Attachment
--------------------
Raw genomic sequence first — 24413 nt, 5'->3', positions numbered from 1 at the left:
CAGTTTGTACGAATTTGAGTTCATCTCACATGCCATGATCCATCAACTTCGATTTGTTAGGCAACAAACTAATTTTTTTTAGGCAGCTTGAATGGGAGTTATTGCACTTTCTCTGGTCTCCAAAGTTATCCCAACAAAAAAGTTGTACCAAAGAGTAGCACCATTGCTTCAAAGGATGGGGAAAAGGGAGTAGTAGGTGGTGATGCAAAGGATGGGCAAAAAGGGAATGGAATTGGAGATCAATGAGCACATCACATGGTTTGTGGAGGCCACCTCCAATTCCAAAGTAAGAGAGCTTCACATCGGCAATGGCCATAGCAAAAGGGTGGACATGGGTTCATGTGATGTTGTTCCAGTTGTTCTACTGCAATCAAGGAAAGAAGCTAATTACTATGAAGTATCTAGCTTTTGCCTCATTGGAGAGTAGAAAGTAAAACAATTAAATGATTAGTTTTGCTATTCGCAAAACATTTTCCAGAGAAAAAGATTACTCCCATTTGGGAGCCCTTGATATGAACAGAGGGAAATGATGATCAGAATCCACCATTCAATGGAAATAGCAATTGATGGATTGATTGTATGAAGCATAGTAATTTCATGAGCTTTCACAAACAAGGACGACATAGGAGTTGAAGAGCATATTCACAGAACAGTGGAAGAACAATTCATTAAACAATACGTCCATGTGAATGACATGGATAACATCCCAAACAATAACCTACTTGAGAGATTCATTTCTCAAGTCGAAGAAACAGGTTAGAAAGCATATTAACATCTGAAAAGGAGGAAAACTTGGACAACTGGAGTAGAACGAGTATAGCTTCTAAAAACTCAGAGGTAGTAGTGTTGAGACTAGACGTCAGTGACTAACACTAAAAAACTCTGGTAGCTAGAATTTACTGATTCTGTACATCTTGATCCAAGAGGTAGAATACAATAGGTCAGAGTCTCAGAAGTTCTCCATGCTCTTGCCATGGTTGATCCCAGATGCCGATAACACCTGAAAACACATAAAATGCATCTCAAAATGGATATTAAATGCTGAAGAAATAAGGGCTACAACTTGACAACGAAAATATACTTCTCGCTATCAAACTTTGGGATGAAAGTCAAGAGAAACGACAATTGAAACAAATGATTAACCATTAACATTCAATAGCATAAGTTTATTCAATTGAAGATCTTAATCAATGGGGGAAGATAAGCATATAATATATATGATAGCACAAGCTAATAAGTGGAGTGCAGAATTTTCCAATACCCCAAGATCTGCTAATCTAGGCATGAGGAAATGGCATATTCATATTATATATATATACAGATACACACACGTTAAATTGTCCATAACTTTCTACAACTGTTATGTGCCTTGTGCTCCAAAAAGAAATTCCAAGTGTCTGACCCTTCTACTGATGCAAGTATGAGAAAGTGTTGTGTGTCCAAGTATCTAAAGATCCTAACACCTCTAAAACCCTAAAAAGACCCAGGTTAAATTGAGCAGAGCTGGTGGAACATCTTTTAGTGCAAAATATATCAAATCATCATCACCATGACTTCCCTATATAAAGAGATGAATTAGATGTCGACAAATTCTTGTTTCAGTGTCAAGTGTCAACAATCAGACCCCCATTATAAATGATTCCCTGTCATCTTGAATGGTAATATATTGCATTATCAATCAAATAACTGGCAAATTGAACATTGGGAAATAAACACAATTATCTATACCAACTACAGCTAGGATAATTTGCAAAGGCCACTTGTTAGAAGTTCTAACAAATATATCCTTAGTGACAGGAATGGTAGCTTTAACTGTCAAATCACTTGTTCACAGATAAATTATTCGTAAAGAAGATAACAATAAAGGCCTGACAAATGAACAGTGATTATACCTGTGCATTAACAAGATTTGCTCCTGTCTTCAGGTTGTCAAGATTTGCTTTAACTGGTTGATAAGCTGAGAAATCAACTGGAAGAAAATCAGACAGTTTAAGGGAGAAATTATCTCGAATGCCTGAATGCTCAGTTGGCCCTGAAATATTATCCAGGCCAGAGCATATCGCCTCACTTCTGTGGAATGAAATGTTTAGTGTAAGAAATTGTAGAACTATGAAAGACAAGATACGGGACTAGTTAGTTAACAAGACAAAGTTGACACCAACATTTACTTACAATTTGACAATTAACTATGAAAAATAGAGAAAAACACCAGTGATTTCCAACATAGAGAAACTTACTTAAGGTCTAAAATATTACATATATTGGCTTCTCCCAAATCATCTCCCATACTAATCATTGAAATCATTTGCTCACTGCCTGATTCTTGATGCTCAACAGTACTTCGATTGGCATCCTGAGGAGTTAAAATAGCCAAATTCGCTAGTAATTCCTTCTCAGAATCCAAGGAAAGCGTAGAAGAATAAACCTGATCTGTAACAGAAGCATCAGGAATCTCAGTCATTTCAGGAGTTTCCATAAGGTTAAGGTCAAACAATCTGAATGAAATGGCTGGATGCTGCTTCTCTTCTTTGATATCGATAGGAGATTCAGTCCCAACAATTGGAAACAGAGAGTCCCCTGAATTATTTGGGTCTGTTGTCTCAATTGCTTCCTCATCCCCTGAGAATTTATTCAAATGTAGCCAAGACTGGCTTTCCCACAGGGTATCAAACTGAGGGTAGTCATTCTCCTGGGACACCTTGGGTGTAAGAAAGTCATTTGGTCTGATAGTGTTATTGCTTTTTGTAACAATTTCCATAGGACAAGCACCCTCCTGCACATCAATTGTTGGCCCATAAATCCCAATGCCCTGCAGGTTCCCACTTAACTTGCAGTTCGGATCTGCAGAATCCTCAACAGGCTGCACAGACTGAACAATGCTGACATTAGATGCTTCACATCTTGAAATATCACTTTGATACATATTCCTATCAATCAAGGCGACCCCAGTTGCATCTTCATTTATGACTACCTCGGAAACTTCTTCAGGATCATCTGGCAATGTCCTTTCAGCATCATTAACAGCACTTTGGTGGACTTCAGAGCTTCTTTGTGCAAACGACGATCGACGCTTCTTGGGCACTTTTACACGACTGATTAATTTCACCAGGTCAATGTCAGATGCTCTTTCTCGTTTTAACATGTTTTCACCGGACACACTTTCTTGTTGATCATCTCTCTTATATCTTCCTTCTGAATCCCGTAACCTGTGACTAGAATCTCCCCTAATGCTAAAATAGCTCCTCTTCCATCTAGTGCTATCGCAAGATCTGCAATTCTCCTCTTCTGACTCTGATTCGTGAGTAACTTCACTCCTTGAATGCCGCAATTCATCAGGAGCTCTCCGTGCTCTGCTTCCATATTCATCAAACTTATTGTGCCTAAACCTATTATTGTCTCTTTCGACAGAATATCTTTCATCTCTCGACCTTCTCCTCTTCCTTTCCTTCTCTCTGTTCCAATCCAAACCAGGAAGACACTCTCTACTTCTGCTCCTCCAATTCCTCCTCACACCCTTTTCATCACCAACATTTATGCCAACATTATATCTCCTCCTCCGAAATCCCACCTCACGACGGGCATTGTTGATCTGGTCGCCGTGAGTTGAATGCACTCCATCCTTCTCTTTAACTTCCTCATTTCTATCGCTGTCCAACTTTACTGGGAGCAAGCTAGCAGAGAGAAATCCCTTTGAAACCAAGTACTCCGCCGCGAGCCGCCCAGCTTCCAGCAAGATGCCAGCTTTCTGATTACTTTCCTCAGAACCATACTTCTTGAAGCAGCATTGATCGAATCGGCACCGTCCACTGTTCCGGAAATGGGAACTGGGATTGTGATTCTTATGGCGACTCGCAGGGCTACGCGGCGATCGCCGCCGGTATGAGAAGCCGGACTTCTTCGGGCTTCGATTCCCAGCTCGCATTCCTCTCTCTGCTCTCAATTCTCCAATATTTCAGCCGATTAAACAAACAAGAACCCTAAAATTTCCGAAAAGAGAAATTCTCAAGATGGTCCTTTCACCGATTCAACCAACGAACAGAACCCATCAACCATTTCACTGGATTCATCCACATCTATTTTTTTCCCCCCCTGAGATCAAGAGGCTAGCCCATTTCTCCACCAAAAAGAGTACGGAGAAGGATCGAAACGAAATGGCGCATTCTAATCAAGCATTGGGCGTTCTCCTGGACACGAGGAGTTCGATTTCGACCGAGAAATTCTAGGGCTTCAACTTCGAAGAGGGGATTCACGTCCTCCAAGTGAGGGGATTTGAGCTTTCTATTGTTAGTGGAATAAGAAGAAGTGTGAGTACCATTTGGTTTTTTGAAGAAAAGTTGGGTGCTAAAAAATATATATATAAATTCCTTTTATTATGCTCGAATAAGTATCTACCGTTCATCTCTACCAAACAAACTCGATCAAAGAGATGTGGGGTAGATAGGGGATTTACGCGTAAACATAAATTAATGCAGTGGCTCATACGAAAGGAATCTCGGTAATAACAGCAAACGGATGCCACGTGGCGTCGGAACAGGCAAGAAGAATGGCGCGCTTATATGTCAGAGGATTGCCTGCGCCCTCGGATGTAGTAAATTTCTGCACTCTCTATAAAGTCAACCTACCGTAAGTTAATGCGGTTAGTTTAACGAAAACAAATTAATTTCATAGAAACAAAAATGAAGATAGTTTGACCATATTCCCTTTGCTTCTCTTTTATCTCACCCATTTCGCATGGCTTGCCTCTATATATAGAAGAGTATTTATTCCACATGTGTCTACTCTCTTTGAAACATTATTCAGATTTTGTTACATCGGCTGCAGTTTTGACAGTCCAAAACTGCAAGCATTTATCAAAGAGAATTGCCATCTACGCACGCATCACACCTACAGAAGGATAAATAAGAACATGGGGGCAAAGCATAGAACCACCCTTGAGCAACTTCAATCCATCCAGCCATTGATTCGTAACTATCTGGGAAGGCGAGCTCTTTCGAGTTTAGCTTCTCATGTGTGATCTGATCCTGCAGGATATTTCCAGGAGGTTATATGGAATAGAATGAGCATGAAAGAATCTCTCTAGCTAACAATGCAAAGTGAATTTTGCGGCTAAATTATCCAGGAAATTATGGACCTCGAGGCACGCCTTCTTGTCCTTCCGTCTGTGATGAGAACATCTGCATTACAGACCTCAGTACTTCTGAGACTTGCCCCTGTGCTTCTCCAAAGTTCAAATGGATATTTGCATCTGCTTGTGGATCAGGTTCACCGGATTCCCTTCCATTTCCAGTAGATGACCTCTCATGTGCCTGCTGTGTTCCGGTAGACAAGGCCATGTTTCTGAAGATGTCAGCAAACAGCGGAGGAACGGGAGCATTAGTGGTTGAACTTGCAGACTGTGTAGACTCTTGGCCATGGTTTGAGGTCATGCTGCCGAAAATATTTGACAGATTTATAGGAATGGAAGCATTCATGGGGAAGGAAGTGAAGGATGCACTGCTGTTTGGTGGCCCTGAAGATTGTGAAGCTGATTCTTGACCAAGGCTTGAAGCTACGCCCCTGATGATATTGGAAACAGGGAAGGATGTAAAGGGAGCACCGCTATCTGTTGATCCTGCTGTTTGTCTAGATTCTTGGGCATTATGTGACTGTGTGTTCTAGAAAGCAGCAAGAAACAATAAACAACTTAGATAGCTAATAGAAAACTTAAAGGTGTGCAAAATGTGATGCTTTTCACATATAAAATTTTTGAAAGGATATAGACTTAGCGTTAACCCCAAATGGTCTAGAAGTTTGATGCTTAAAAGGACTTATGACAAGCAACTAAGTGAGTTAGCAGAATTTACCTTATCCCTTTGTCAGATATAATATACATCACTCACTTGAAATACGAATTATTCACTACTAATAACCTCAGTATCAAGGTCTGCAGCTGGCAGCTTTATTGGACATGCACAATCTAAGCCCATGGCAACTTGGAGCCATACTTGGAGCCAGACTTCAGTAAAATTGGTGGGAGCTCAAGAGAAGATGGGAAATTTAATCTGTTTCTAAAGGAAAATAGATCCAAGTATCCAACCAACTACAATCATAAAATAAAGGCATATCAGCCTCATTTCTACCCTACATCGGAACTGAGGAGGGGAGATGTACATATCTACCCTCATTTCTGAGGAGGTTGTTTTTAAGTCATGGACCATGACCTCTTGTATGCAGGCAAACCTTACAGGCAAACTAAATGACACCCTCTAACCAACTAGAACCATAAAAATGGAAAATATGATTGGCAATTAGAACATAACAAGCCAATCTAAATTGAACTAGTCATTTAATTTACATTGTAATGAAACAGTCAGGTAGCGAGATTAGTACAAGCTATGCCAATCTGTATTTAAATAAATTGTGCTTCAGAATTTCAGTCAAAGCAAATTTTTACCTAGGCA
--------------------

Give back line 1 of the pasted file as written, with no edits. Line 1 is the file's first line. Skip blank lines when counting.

Raw genomic sequence first — 24413 nt, 5'->3', positions numbered from 1 at the left: